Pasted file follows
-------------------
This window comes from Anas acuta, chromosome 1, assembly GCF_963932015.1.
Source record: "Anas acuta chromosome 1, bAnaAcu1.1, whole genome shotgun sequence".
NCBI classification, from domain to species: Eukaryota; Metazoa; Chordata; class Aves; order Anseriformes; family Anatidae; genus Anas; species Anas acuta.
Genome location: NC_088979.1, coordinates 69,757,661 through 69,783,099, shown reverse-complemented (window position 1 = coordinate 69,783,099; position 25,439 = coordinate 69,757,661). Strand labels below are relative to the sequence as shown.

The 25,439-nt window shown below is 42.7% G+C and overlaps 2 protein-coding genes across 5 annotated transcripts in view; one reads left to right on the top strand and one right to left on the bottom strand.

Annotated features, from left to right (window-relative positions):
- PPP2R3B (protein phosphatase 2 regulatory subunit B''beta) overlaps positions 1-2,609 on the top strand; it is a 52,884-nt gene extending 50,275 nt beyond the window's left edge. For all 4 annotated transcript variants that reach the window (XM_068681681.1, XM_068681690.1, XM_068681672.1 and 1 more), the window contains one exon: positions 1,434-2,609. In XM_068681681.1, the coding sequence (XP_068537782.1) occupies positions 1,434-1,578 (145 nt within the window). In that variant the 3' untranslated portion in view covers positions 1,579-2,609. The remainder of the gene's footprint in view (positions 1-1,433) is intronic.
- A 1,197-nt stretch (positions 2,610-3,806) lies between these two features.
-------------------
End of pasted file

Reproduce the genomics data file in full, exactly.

This window comes from Anas acuta, chromosome 1, assembly GCF_963932015.1.
Source record: "Anas acuta chromosome 1, bAnaAcu1.1, whole genome shotgun sequence".
NCBI classification, from domain to species: Eukaryota; Metazoa; Chordata; class Aves; order Anseriformes; family Anatidae; genus Anas; species Anas acuta.
Genome location: NC_088979.1, coordinates 69,757,661 through 69,783,099, shown reverse-complemented (window position 1 = coordinate 69,783,099; position 25,439 = coordinate 69,757,661). Strand labels below are relative to the sequence as shown.

The 25,439-nt window shown below is 42.7% G+C and overlaps 2 protein-coding genes across 5 annotated transcripts in view; one reads left to right on the top strand and one right to left on the bottom strand.

Annotated features, from left to right (window-relative positions):
- PPP2R3B (protein phosphatase 2 regulatory subunit B''beta) overlaps positions 1-2,609 on the top strand; it is a 52,884-nt gene extending 50,275 nt beyond the window's left edge. For all 4 annotated transcript variants that reach the window (XM_068681681.1, XM_068681690.1, XM_068681672.1 and 1 more), the window contains one exon: positions 1,434-2,609. In XM_068681681.1, the coding sequence (XP_068537782.1) occupies positions 1,434-1,578 (145 nt within the window). In that variant the 3' untranslated portion in view covers positions 1,579-2,609. The remainder of the gene's footprint in view (positions 1-1,433) is intronic.
- A 1,197-nt stretch (positions 2,610-3,806) lies between these two features.